Orange puffball sea sponges may look like the unwanted sponges that can have any structural strength. However, it is a challenge for them to keep up their shape at the bottom of ocean that has churning waves all the time. According to a latest research, that these creatures have very minute structural rods that have developed to maintain their optimal shape and keep away buckling under great pressure. These rods are known as strongloxea spicules and are almost 2mm long. These are thinner than any human hair strand. When hundreds of these get bundled together, these lead to formation of a highly strong rib like structure that are present inside this sponge’s body.
The team made use of structural mechanics models and did little investigation in the old mathematical journals. The research was carried by two Brown University engineers named, Michael Monn and Haneesh Kesari. The two were successful in displaying a specific shape of these spicules that had optimal resistance for buckling which happens to be the basic force that leads to failure in formation of slender structure. The natural structure of this one can offer blueprint for enhancing the buckling resistance for all types of slender human-made structures. This can include bicycle spokes to building columns, and all other relevant stuff.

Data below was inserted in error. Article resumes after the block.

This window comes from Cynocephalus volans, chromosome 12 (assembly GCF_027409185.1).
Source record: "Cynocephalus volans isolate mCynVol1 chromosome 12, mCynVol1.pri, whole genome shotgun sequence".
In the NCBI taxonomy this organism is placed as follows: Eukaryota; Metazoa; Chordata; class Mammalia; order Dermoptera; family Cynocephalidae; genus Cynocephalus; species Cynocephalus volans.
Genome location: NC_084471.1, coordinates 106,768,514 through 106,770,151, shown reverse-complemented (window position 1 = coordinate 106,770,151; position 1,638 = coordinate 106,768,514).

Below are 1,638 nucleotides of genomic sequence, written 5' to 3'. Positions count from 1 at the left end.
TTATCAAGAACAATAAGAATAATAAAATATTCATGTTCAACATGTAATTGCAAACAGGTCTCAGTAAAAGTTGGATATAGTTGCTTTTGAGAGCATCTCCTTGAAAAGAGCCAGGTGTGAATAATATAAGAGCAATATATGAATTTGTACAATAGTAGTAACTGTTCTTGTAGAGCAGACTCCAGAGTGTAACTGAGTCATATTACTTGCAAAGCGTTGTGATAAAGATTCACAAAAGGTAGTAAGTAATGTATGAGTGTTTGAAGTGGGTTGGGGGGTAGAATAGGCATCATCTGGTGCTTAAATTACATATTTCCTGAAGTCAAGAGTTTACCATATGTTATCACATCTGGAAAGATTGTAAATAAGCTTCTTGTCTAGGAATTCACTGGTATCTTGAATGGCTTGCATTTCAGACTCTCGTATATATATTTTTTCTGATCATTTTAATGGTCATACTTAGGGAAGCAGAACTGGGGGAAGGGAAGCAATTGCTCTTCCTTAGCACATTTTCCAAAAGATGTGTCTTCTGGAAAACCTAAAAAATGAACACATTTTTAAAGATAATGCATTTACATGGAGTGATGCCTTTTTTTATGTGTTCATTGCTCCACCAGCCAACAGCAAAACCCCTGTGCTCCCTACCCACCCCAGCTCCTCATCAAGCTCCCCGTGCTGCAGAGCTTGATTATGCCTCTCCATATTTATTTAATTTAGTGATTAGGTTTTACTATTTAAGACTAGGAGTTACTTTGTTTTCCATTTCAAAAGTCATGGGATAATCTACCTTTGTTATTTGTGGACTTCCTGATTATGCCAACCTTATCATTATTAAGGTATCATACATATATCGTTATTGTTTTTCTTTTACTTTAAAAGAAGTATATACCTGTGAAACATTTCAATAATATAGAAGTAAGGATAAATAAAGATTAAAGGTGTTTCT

Kesari says, “This is one of the rare examples that we’re aware of where a natural structure is not just well-suited for a given function, but actually approaches a theoretical optimum. There’s no engineering analog for this shape — we don’t see any columns or other slender structures that are tapered in this way. So in this case, nature has shown us something quite new that we think could be useful in engineering.”
The Mediterranean Sea is home to orange puffball sponges and these organisms are mostly found in the rocky coastal environments. This brings a consistent stress over them with tidal forces and underwater waves. Sponges are more like filter feeders that pump water via their internal bodies for extraction of oxygen and nutrients. In order to accomplish this, these bodies need to be compliant and porous but these also need to be strong enough to keep away the stress that can lead to unwanted deformation. Kesari further says, “If you compress them too much, you’re essentially choking them. So maintaining their stiffness is critical to their survival.”
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